What I enjoyed most were the anecdotes about working in the White House.  Both authors have a glowing admiration for the presidents and first ladies they served and it shows.There are tales of near disaster, like when Berman who, when an interpreter refused to move to their proper seat, tipped them out of their chair (!).  They also talk about how they came into the position, especially interesting for Bernard as he was both the first man and the first openly gay person to be social secretary.

Fitting presidential quotes round things out.  I listened to Treating People Well on audio and like that the authors narrate their own stories and experiences.  A third narrator covers the introduction and interstitial text.

While I wouldn’t say it’s an authoritative volume about being your best at work nor the best White House memoir, it is an enjoyable combination of the two.

1,000 Books to Read Before You Die: A Life-Changing List by James Mustich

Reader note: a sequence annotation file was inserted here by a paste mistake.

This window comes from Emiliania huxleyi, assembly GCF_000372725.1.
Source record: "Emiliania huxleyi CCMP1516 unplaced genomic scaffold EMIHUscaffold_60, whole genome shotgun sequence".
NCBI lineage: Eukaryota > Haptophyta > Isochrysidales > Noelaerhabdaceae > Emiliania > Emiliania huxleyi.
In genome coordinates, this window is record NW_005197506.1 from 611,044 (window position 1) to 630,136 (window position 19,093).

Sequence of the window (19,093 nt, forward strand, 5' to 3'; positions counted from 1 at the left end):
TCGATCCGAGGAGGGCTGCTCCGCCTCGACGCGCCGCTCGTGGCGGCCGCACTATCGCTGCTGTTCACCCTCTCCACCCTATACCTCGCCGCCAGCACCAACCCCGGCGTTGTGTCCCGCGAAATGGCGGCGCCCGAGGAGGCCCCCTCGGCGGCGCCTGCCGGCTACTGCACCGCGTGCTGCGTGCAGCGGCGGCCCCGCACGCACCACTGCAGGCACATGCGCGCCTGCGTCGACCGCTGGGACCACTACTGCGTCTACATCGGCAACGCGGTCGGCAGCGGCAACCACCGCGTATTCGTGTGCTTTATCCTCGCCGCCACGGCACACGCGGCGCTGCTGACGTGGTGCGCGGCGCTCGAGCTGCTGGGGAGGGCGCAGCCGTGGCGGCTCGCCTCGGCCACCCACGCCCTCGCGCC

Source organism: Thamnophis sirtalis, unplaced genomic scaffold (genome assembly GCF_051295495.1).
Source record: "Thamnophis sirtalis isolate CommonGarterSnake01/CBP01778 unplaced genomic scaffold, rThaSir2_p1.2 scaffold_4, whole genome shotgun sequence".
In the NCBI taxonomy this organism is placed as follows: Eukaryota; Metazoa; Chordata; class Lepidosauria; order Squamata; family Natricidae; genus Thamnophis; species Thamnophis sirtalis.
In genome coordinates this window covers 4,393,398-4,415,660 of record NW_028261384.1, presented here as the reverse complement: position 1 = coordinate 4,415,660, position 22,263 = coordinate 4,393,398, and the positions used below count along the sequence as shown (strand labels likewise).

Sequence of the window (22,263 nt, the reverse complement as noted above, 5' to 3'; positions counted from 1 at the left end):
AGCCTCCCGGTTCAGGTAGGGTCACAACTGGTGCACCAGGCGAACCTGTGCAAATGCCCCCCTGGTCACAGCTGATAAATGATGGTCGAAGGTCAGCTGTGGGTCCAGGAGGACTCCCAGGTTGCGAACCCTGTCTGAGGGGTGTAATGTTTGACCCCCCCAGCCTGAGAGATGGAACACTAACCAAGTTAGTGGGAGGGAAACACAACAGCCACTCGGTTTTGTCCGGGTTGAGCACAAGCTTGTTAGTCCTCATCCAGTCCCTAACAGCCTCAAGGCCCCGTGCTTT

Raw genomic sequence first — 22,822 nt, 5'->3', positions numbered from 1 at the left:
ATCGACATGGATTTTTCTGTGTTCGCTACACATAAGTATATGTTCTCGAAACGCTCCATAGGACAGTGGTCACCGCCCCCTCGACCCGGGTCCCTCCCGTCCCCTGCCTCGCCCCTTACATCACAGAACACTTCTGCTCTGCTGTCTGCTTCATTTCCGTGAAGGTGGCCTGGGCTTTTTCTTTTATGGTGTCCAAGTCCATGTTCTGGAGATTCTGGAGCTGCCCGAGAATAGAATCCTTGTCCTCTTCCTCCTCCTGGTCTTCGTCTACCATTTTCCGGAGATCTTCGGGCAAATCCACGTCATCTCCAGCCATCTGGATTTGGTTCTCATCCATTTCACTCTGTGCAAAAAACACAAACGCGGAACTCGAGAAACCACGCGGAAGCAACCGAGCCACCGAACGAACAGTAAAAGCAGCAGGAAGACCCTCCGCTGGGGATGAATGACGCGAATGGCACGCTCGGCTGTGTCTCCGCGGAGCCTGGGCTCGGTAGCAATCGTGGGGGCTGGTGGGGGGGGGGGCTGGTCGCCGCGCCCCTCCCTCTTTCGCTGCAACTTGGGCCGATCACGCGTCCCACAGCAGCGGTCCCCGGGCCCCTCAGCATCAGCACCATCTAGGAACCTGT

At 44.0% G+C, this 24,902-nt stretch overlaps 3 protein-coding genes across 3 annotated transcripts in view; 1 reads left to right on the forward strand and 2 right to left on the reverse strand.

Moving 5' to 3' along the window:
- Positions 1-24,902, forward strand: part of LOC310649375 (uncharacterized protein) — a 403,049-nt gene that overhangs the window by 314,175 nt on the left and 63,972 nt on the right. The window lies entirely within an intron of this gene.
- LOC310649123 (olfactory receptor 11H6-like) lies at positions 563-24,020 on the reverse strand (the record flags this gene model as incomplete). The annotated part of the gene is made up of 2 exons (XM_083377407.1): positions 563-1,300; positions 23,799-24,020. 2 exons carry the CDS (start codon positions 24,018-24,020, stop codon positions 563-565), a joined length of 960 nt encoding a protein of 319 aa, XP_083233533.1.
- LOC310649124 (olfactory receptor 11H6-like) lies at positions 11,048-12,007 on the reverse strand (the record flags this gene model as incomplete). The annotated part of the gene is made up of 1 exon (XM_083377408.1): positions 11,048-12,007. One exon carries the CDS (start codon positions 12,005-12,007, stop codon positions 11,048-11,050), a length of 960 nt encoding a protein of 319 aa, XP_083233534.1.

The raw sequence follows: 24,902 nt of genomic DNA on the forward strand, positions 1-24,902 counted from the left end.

37588678If there is anything better than a book, it’s a book about books.  The joy of reading is suffused with the anticipation of reading the amazing titles put before you.  Wishlists and bookshelves fill along with our literary hearts.

There are similarly titled books-on-books out there, sure, but I’m really liking this one. Let me list the reasons why:

  • Other tomes list what you should read, like literary brain veggies.  Mustich takes a different tack: if he had a bookstore that held exactly 1,000 books these would be the ones he includes.  There’s something for every reading mood – books to ponder over, books to gulp down whole, books for children, books for when you need an escape, and more.
  • Most people will likely dip in and out as the mood strikes but, me being me, I blew through the entire thing front to back.  It holds up!  The books are in alpha order by author, perfect for brushing up against a writer you’ve never heard of.